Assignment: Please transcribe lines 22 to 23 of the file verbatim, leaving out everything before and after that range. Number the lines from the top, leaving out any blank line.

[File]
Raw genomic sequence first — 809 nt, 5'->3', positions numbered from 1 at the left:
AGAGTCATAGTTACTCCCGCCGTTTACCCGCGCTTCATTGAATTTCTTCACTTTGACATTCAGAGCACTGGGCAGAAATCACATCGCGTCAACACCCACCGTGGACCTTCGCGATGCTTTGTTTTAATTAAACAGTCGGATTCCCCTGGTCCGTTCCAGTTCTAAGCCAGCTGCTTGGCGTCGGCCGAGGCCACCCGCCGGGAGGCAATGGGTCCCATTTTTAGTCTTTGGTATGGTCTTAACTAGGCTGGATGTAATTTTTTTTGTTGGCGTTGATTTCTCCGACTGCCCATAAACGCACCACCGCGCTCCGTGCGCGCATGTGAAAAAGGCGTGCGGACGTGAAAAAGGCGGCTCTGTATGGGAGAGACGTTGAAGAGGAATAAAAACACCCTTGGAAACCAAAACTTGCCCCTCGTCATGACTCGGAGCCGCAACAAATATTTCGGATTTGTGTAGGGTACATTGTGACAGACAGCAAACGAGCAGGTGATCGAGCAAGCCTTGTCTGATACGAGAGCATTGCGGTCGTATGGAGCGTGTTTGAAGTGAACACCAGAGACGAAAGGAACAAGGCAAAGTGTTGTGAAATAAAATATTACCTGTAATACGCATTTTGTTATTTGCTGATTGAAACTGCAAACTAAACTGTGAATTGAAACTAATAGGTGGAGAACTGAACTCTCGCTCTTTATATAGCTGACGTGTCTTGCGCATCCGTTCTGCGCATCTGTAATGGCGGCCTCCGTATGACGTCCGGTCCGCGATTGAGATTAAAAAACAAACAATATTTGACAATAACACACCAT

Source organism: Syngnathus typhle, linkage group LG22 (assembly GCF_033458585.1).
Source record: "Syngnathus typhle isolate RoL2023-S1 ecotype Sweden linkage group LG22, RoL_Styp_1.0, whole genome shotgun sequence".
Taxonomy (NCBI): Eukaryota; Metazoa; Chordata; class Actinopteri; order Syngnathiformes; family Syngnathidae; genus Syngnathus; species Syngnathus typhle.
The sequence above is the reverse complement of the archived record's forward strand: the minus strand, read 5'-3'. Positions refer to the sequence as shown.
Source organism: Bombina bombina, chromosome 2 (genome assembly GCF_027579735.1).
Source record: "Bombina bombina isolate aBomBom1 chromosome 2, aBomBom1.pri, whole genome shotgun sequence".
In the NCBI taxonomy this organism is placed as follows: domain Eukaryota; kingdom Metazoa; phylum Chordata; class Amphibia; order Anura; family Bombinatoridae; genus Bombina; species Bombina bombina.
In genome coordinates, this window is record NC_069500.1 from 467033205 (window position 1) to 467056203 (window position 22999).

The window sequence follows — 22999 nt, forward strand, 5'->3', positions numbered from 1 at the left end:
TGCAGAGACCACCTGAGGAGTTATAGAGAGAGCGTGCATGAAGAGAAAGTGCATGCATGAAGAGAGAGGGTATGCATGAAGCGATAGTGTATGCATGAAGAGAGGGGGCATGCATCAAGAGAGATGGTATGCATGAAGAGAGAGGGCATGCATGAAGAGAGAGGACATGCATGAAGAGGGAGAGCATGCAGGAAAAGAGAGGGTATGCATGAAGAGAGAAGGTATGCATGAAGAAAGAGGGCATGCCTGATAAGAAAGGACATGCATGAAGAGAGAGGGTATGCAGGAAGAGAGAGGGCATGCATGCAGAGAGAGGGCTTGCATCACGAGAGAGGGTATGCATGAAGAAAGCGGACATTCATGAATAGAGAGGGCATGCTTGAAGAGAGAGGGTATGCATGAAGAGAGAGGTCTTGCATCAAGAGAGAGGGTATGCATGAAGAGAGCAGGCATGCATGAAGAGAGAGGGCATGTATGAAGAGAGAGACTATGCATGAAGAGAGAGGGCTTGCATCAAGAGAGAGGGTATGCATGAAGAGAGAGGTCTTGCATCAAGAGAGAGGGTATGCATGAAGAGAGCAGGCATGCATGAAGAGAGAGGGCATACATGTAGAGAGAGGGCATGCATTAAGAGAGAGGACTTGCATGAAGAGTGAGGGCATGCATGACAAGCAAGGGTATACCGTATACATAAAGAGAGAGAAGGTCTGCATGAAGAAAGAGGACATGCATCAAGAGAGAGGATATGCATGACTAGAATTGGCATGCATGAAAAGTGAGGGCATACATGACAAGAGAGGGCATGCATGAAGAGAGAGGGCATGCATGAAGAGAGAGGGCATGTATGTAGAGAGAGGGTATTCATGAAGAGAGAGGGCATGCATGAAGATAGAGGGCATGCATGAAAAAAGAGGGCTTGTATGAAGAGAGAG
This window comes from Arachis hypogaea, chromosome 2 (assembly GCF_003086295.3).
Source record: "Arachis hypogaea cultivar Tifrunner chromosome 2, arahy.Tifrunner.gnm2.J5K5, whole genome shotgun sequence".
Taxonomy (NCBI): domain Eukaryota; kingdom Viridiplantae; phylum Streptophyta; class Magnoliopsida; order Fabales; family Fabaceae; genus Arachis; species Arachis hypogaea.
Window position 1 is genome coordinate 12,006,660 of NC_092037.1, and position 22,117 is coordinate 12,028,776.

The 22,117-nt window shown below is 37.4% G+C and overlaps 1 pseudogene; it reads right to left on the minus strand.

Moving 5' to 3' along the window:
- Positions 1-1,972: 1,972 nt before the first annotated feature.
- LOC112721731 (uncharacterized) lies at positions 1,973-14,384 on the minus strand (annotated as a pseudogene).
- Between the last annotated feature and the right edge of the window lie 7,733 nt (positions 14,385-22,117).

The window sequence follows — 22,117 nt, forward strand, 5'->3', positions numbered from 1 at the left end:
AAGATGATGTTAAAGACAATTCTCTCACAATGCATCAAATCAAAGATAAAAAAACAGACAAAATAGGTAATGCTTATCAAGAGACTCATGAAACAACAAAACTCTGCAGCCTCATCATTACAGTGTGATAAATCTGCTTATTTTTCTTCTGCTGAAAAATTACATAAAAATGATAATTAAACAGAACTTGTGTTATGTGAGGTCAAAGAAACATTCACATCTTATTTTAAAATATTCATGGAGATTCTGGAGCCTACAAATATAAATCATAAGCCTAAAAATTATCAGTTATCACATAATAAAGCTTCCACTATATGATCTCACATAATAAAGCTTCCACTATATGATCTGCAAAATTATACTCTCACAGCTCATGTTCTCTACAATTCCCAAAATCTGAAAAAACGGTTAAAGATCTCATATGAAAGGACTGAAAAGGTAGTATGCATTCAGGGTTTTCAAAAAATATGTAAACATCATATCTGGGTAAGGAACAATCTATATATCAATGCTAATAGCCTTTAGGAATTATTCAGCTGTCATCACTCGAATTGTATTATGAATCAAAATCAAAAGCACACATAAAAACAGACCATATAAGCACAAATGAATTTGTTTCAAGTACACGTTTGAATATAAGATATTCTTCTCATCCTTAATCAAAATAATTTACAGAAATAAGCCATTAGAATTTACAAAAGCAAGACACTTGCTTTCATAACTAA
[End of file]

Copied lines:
The window sequence follows — 22,117 nt, forward strand, 5'->3', positions numbered from 1 at the left end:
AAGATGATGTTAAAGACAATTCTCTCACAATGCATCAAATCAAAGATAAAAAAACAGACAAAATAGGTAATGCTTATCAAGAGACTCATGAAACAACAAAACTCTGCAGCCTCATCATTACAGTGTGATAAATCTGCTTATTTTTCTTCTGCTGAAAAATTACATAAAAATGATAATTAAACAGAACTTGTGTTATGTGAGGTCAAAGAAACATTCACATCTTATTTTAAAATATTCATGGAGATTCTGGAGCCTACAAATATAAATCATAAGCCTAAAAATTATCAGTTATCACATAATAAAGCTTCCACTATATGATCTCACATAATAAAGCTTCCACTATATGATCTGCAAAATTATACTCTCACAGCTCATGTTCTCTACAATTCCCAAAATCTGAAAAAACGGTTAAAGATCTCATATGAAAGGACTGAAAAGGTAGTATGCATTCAGGGTTTTCAAAAAATATGTAAACATCATATCTGGGTAAGGAACAATCTATATATCAATGCTAATAGCCTTTAGGAATTATTCAGCTGTCATCACTCGAATTGTATTATGAATCAAAATCAAAAGCACACATAAAAACAGACCATATAAGCACAAATGAATTTGTTTCAAGTACACGTTTGAATATAAGATATTCTTCTCATCCTTAATCAAAATAATTTACAGAAATAAGCCATTAGAATTTACAAAAGCAAGACACTTGCTTTCATAACTAA